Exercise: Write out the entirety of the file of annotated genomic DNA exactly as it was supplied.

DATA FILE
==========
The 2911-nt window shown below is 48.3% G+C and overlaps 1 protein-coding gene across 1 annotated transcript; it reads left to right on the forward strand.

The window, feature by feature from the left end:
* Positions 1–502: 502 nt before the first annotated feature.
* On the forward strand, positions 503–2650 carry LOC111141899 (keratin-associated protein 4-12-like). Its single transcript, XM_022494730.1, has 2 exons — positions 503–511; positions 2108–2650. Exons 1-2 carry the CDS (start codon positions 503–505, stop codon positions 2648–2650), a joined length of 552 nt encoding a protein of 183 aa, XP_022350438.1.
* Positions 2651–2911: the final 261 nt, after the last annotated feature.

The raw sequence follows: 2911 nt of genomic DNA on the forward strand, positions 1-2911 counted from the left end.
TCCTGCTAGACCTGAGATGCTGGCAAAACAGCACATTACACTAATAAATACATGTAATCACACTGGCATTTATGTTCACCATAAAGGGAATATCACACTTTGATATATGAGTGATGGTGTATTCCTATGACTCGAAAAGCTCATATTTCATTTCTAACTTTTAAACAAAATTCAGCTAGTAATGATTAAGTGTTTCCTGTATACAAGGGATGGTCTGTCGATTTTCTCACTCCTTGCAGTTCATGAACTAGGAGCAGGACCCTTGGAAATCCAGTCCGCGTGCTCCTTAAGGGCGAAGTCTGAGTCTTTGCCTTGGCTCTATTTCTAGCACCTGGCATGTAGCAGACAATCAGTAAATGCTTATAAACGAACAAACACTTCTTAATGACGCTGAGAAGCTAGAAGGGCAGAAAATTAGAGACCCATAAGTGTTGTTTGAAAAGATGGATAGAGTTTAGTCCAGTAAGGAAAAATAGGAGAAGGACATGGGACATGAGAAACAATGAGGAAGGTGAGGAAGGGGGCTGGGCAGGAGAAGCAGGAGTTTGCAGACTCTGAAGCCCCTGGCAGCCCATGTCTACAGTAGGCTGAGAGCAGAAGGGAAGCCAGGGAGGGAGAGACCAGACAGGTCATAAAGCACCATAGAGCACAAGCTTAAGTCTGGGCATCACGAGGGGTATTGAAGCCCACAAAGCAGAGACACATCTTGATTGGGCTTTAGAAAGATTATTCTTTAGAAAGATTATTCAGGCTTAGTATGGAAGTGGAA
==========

The 2911-nt window shown below is 48.3% G+C and overlaps 1 protein-coding gene across 1 annotated transcript; it reads left to right on the forward strand.

The window, feature by feature from the left end:
* Positions 1–502: 502 nt before the first annotated feature.
* On the forward strand, positions 503–2650 carry LOC111141899 (keratin-associated protein 4-12-like). Its single transcript, XM_022494730.1, has 2 exons — positions 503–511; positions 2108–2650. Exons 1-2 carry the CDS (start codon positions 503–505, stop codon positions 2648–2650), a joined length of 552 nt encoding a protein of 183 aa, XP_022350438.1.
* Positions 2651–2911: the final 261 nt, after the last annotated feature.

The raw sequence follows: 2911 nt of genomic DNA on the forward strand, positions 1-2911 counted from the left end.
TCCTGCTAGACCTGAGATGCTGGCAAAACAGCACATTACACTAATAAATACATGTAATCACACTGGCATTTATGTTCACCATAAAGGGAATATCACACTTTGATATATGAGTGATGGTGTATTCCTATGACTCGAAAAGCTCATATTTCATTTCTAACTTTTAAACAAAATTCAGCTAGTAATGATTAAGTGTTTCCTGTATACAAGGGATGGTCTGTCGATTTTCTCACTCCTTGCAGTTCATGAACTAGGAGCAGGACCCTTGGAAATCCAGTCCGCGTGCTCCTTAAGGGCGAAGTCTGAGTCTTTGCCTTGGCTCTATTTCTAGCACCTGGCATGTAGCAGACAATCAGTAAATGCTTATAAACGAACAAACACTTCTTAATGACGCTGAGAAGCTAGAAGGGCAGAAAATTAGAGACCCATAAGTGTTGTTTGAAAAGATGGATAGAGTTTAGTCCAGTAAGGAAAAATAGGAGAAGGACATGGGACATGAGAAACAATGAGGAAGGTGAGGAAGGGGGCTGGGCAGGAGAAGCAGGAGTTTGCAGACTCTGAAGCCCCTGGCAGCCCATGTCTACAGTAGGCTGAGAGCAGAAGGGAAGCCAGGGAGGGAGAGACCAGACAGGTCATAAAGCACCATAGAGCACAAGCTTAAGTCTGGGCATCACGAGGGGTATTGAAGCCCACAAAGCAGAGACACATCTTGATTGGGCTTTAGAAAGATTATTCTTTAGAAAGATTATTCAGGCTTAGTATGGAAGTGGAA